Monday, February 24, 2014


I started writing a blog the other day.  It was a rather personal piece of writing - a sort of apology for certain things I’ve said or done in my ministerial pursuit that may have inadvertently been hurtful.  Misunderstandings and misconceptions, poor choices and broken promises; all good intentioned behaviors, but I was a bit naive.  A retrospective reveals the need for apologetics.  Another time.

While that blog is important, at least to me.  (In fact, it may only be important to me), there are more important things to address.  In the meantime, I realize it’s time for me to speak out from the pulpit, so to speak.  As a priest – as a pastor – as a human being – in Arizona, I cannot stand by as our legislators attempt to make injustice legal.  As just about everyone knows by now, SB 1062 is a bill intended to amend the religious freedom statutes in Arizona.  If the bill is passed, the statutes could be interpreted in such a way that it could allow individuals -- and businesses – to exercise their “freedom of religion” in ways that would be hurtful to others.  Business owners could refuse to do business with people whose religious beliefs, cultural practices, or lifestyles are disagreeable to them based on their “religious beliefs.”

While there is nothing in the bill that outright states that one could discriminate against the LGBTQ community or any other group of people, it can be interpreted as such.  Of course, this bill has caused outrage.  I am outraged.  If this bill is passed, the state of Arizona will have taken a big step backwards.  Though it has generally been declared an “anti-gay” bill, I think it’s more than that.  While openly gay couples could easily be identified and discriminated against, it doesn’t seem too far-fetched to imagine that a Native American could be targeted because they might practice “Native American religion.”  It’s easy to imagine a person with a crucifix instead of an empty cross being told to leave an establishment owned by a fundamentalist literalist “Christian” because they believe Catholicism is Satanic. I have personally met individuals who are convinced that Catholics are of the devil.

Progressive Christians, fans of Monica Coleman, Marcus Borg, Dominic Crossan, or Bishop Spong might be forced out – I have been told by one person that “that Spong is the devil incarnate.”  And of course, my Wiccan and Pagan friends could be turned away at the door of an establishment owned by someone like this.  I could go on and on…bi-racial couples, single mothers or fathers, atheists…who knows where it could lead?

I hope Governor Brewer vetoes the bill.  I wish she had heard of it and instantly read it and took out her veto pen.  She’s taking some time to vacillate – which way should I go?  With the bigots or the rest of the people?  It’s been pointed out that this bill would be bad for the economy of Arizona.  Businesses won’t come, sports events will stay away, thinking people will move away.  To me, that’s not the real reason to veto the bill, but it’s a good start.  Arizona is becoming known as a “hate state.”  It’s gotten to the point that if one loves activism and gets their energy for life by “fighting for the right,” Arizona is the place to be.  There’s plenty to fight against here.  And to fight for.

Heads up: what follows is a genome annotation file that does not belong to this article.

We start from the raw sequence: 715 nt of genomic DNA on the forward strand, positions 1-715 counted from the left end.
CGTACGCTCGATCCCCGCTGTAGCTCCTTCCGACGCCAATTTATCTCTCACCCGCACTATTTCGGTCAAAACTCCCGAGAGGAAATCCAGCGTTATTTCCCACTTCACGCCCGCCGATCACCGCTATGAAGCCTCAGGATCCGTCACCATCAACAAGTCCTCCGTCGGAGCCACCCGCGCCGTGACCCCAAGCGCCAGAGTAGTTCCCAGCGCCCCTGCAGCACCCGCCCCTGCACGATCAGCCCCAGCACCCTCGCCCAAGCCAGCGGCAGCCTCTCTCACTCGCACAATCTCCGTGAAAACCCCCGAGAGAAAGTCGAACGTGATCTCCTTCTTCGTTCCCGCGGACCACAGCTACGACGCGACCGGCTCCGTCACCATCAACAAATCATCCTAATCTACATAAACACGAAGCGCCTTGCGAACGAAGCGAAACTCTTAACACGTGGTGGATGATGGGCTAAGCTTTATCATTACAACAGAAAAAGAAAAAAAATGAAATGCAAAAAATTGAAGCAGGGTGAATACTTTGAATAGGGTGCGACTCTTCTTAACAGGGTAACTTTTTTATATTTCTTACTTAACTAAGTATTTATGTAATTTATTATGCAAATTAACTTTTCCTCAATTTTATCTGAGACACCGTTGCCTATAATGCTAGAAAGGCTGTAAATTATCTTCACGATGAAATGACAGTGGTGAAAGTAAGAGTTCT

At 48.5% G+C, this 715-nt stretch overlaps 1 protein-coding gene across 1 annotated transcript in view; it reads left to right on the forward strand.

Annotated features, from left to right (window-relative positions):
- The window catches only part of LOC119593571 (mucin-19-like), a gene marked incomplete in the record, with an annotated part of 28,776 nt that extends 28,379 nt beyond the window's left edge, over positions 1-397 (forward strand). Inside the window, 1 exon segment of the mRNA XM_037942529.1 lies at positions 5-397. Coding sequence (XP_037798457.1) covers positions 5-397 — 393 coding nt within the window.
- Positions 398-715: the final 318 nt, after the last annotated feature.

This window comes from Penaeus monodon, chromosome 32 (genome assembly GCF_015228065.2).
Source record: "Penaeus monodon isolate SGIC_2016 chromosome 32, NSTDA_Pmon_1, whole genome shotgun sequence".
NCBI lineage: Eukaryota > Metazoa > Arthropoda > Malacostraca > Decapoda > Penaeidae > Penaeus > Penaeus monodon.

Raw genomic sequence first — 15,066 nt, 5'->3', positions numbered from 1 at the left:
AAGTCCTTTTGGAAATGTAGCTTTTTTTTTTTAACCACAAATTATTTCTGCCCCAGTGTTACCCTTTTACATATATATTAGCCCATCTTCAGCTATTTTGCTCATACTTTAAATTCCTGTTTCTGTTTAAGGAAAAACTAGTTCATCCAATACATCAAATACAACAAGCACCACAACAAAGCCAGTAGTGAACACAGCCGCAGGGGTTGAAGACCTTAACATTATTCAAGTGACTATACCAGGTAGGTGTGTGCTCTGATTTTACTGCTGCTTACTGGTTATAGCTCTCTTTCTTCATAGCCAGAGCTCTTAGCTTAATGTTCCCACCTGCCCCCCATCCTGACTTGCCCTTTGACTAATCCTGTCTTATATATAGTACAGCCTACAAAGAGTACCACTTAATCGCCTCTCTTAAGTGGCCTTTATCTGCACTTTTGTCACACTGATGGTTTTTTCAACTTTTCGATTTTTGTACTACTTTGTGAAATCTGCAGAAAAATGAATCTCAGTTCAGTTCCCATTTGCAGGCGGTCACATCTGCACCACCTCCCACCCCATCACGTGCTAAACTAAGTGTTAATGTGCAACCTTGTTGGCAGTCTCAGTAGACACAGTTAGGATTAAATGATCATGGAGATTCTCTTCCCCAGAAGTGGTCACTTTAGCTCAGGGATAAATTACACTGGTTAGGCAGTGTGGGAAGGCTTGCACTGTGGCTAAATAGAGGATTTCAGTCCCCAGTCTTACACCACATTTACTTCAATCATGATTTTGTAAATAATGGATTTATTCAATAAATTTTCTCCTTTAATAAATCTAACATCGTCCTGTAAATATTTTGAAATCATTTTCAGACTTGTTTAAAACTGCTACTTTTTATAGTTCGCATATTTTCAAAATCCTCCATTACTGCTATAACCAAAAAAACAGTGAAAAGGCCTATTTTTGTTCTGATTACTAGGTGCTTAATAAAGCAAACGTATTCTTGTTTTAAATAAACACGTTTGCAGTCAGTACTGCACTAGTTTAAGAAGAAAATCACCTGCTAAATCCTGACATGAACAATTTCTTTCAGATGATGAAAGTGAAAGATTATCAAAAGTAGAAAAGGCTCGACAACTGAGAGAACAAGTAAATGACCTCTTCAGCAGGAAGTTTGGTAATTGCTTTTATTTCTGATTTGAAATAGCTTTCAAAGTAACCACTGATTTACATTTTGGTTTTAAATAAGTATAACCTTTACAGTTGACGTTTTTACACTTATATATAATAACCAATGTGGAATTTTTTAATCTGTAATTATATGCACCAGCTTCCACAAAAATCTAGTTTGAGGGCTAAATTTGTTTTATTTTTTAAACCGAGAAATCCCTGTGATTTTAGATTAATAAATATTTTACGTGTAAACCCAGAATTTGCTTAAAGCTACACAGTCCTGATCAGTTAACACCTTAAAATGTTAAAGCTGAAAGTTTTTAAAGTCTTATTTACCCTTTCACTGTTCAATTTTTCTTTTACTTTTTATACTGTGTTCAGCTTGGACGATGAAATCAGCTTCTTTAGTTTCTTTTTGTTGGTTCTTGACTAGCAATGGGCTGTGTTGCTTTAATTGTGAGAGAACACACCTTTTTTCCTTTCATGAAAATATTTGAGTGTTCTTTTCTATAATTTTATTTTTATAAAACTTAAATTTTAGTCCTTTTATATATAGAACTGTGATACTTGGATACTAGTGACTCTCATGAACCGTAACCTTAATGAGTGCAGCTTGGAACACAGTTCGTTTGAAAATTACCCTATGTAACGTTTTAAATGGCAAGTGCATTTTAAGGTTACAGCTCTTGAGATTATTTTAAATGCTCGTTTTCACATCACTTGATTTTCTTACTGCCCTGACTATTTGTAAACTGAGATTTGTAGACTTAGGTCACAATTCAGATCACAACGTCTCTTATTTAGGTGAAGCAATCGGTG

St. Brigid in the Desert is a church for everyone.  I mean EVERYONE.  If you seek a spiritual home and your favorite outfit is a homemade replica of a 1950’s robot, you will find a home with us.  If you are a member of a mainline Protestant church, but are seeking a place where the Feminine Divine is celebrated and honored, you will find a home with us.  If you are a Wiccan, but love the Jesus who taught justice and righteous indignation for injustice, you will find a home with us.  If you are a Buddhist with Christian tendencies, or a Christian with Buddhist tendencies, you will find a home with us.

Our home is in the connection of our hearts most of the year right now.  We meet approximately 8 times per year in different places, usually in nature.  One day, St. Brigid in the Desert will have a place to call our own, but for now, we are a fully, even radically inclusive, open-door church.  Watch for opportunities to worship with us.

In the meantime, stand with us against injustice.  Demand that Governor Jan Brewer veto SB 1062 and any other legislation that opens to door to hate.  Watch other states as some of them attempt the same kind of legislation.  Stop it before it happens again.  Our great civil rights leaders and those who gave their lives to the freedom of others shall not have lived and died in vain.

For the past few days, since this bill has become the subject of the evening news every day, I have been thinking of this scene from the classic cult film Billy Jack.  It makes me want to cry.

But let us be hopeful.  Let us speak up.  Let us work against hatred and prejudice.

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